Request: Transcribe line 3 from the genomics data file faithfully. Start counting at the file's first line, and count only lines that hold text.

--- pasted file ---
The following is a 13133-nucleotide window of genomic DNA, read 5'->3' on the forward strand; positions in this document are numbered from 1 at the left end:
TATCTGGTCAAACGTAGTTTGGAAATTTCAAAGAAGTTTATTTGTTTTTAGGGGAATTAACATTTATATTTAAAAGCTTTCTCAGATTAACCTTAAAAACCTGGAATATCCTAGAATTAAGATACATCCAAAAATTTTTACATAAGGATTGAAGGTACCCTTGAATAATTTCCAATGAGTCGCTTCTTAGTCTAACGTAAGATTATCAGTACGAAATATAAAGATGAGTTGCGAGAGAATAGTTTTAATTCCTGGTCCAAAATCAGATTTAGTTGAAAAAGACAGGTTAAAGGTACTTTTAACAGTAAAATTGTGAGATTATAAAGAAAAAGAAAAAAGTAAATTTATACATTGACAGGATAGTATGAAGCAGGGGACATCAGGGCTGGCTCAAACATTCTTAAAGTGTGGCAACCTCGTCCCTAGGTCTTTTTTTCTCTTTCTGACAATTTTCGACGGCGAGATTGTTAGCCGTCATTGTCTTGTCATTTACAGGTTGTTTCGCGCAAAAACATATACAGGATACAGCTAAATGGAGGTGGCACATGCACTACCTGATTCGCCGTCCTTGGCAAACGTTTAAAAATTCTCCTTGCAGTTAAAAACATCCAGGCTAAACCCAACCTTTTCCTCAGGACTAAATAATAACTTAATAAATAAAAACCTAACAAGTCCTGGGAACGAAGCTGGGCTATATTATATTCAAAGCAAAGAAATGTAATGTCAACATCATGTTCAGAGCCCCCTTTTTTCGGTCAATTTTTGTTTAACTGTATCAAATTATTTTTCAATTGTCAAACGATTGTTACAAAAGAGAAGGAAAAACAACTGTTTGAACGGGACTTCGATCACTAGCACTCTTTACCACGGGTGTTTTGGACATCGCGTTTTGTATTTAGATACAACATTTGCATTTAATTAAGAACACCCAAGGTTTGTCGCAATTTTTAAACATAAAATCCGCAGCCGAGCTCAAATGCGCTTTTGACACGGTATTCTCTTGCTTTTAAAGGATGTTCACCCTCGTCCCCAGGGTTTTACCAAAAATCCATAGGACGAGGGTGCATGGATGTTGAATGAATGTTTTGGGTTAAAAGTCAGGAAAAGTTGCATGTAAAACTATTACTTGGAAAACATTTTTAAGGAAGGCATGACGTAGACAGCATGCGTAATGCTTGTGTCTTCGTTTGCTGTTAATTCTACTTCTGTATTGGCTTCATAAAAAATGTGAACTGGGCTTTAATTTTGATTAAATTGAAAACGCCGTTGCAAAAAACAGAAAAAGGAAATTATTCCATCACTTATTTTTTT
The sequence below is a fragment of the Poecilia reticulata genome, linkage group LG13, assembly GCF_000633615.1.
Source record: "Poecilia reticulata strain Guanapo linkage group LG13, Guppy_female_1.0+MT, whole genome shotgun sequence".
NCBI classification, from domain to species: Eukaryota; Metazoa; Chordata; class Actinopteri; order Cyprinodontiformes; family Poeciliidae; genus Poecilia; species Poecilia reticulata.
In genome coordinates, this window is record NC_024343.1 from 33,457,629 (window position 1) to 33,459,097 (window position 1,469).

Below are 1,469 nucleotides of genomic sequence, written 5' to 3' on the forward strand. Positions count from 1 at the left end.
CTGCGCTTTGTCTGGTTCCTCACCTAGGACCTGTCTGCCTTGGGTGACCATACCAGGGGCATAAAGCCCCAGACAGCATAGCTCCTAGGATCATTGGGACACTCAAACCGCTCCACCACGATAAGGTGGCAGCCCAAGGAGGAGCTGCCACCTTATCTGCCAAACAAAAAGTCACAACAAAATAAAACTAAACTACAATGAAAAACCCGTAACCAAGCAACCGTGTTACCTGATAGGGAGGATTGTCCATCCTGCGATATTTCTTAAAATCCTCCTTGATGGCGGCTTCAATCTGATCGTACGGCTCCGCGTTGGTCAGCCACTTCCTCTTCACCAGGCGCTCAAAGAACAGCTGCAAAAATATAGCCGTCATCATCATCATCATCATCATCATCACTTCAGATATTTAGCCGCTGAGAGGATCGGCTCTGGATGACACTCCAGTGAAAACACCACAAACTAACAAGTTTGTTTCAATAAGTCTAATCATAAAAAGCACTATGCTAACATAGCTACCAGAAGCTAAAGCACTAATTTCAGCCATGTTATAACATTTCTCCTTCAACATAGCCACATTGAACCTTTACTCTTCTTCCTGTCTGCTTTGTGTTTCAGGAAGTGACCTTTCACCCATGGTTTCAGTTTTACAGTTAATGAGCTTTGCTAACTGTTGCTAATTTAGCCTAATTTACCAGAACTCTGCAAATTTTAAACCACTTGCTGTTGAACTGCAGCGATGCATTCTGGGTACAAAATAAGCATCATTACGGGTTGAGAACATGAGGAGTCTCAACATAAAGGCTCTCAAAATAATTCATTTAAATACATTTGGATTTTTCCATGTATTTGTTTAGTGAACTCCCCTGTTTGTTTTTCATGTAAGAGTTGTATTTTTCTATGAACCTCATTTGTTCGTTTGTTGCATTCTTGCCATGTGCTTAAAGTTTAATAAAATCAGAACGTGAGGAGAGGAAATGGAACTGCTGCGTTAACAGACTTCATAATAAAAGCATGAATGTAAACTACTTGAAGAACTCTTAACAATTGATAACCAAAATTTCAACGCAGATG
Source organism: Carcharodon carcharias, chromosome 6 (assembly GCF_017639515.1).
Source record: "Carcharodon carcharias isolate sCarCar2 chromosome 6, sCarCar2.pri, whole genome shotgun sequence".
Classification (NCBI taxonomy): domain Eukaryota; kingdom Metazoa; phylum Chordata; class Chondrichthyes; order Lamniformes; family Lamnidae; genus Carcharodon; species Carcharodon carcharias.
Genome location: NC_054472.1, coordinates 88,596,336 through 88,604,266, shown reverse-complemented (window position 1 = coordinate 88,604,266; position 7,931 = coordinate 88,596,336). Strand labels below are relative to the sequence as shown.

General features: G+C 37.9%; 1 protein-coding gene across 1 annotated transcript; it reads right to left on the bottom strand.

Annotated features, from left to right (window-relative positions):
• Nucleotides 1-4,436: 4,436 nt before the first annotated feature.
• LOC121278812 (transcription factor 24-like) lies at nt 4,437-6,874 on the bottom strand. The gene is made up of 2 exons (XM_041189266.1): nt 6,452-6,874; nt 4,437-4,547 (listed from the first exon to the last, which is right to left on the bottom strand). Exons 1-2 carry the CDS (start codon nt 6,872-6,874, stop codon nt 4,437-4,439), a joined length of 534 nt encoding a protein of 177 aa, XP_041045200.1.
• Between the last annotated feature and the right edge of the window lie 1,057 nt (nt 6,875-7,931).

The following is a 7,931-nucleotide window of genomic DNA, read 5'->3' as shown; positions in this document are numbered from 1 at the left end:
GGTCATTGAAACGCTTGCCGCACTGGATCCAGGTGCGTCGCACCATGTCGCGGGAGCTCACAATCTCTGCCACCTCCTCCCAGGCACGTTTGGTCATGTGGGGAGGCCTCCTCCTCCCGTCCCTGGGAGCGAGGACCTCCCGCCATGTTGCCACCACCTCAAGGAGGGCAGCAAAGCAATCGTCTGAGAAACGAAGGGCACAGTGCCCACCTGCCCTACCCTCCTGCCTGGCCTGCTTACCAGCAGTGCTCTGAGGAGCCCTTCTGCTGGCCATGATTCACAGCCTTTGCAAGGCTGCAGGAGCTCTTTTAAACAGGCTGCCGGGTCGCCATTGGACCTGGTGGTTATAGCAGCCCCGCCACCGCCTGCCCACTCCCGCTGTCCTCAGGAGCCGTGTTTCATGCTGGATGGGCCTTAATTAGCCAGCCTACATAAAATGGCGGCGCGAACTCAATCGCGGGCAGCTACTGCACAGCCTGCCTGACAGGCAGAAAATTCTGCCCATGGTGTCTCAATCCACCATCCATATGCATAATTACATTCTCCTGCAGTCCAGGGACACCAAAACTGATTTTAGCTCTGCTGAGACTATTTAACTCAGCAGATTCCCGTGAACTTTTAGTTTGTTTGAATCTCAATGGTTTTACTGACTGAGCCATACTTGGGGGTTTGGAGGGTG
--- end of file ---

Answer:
The sequence below is a fragment of the Poecilia reticulata genome, linkage group LG13, assembly GCF_000633615.1.